5. Let’s play on the plee!
Plee sounds like play in English, but in Dutch has a meaning that is less ‘fresh’ let’s say. It is a more vulgar word for toilet. Normally it is not a word that Dutch people would use if they don’t know you and it is certainly not a word that you would use at the office. But, if you have Dutch friends or family, then there is a big chance that you have heard it. It is a word that is highly informal and is also considered ‘rude’.
Just like in English, there are many words for that certain place. Plee is the most vulgar one and then follows W.C. (you pronounce it like Way Say) and the most gentle word is toilet. This last word is a French word, so now it sounds extra chique and that is why Dutch people pronounce it more the French way. It almost sounds like real French, but the T at the end sounds far stronger than in French.
Zeiken is something that you can do on the toilet, it means that you release some liquid. But, you may have guessed it already, in Holland people do it all the time, also in offices, unfortunately.
Zeiken has more meanings and they are all negative of course. It means that you nag or complain about irrelevant and petty things and it seems to be the hobby of many people. Zeiken has a draining energy and if you have to listen to it for a longer time, it will make you feel completely exhausted!
Een zeikerd is a person that always has some lame and negative things to say and that is never satisfied. If you work with colleagues or clients that you don’t like, then in your mind at least, you will often see that as zeikerds.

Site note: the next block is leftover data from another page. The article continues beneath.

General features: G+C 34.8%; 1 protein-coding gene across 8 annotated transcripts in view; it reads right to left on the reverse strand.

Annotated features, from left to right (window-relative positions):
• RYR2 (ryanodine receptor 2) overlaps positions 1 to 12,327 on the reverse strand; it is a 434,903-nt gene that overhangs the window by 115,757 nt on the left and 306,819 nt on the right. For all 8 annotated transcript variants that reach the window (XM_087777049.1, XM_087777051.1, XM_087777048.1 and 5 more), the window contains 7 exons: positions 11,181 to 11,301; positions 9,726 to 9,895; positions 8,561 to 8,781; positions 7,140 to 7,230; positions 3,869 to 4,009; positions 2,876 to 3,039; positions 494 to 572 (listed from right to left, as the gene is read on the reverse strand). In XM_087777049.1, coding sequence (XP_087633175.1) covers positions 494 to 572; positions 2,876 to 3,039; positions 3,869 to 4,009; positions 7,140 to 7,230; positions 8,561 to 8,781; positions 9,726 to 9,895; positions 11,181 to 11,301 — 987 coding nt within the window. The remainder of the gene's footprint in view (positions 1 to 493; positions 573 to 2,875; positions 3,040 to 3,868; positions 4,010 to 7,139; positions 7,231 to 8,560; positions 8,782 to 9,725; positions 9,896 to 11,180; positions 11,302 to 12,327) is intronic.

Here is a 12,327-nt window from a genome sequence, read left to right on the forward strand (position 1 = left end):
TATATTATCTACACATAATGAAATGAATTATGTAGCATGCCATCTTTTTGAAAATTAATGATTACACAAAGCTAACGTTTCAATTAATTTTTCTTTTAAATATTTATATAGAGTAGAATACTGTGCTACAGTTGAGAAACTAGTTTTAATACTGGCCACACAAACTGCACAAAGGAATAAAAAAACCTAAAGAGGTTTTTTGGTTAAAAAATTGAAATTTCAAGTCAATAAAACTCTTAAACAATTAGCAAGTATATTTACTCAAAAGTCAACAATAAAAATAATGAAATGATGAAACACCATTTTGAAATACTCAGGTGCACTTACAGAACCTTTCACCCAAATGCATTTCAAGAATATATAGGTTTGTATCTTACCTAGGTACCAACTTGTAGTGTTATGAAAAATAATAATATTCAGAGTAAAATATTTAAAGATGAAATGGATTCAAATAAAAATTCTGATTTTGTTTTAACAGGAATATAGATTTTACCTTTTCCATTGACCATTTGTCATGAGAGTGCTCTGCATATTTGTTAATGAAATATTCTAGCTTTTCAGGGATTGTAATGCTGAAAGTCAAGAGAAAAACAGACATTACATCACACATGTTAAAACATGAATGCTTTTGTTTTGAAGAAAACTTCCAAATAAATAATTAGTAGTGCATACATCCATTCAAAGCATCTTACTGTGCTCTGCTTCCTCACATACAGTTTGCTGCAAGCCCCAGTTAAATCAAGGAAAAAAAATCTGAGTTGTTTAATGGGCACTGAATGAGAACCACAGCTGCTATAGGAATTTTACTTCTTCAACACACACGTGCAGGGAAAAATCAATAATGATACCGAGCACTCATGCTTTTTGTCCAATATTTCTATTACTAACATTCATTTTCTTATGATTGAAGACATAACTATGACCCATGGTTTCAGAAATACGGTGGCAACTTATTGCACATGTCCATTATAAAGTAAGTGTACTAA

Sometimes you also hear: het zeikt and then it refers to the weather. You can already guess what it means, right? It does not mean that the sun is shining. When you say: het zeikt, then you have that nasty annoying rain that can ruin your whole day!
7. Ik kak in!
If you know Spanish, then you can see that kak has to do with caca, and in Dutch it means shitty shit. It is easy to predict that it must be negative when you say: ik kak in, but it is not something that you might expect. It often happens directly after the lunch break when you sit behind your desk again. You can feel your energy dropping and pure apathy and lethargy are taking over.
It could also happen somewhere in the afternoon when all of a sudden you notice a significant drop in motivation and energy. All of a sudden it feels that there is nothing that you can do, and you feel completely depleted and unmotivated.
Sometimes it can also mean that somehow you start to lose alertness and focus. It could happen when you do the same job over and over again and you start to become sloppy and complacent about it. If you say: ik kak in, it is never a good thing!
So these are some 7 great words that can enrich your Dutch vocabulary. Although you might not use them immediately, it is always good to recognize them at least. Certainly, the last words are not words that people will officially teach you, but once you start to observe your Dutch surroundings, you may observe them far more often than that you would expect. But now there is one big difference. Finally, you realize what people really say in Dutch!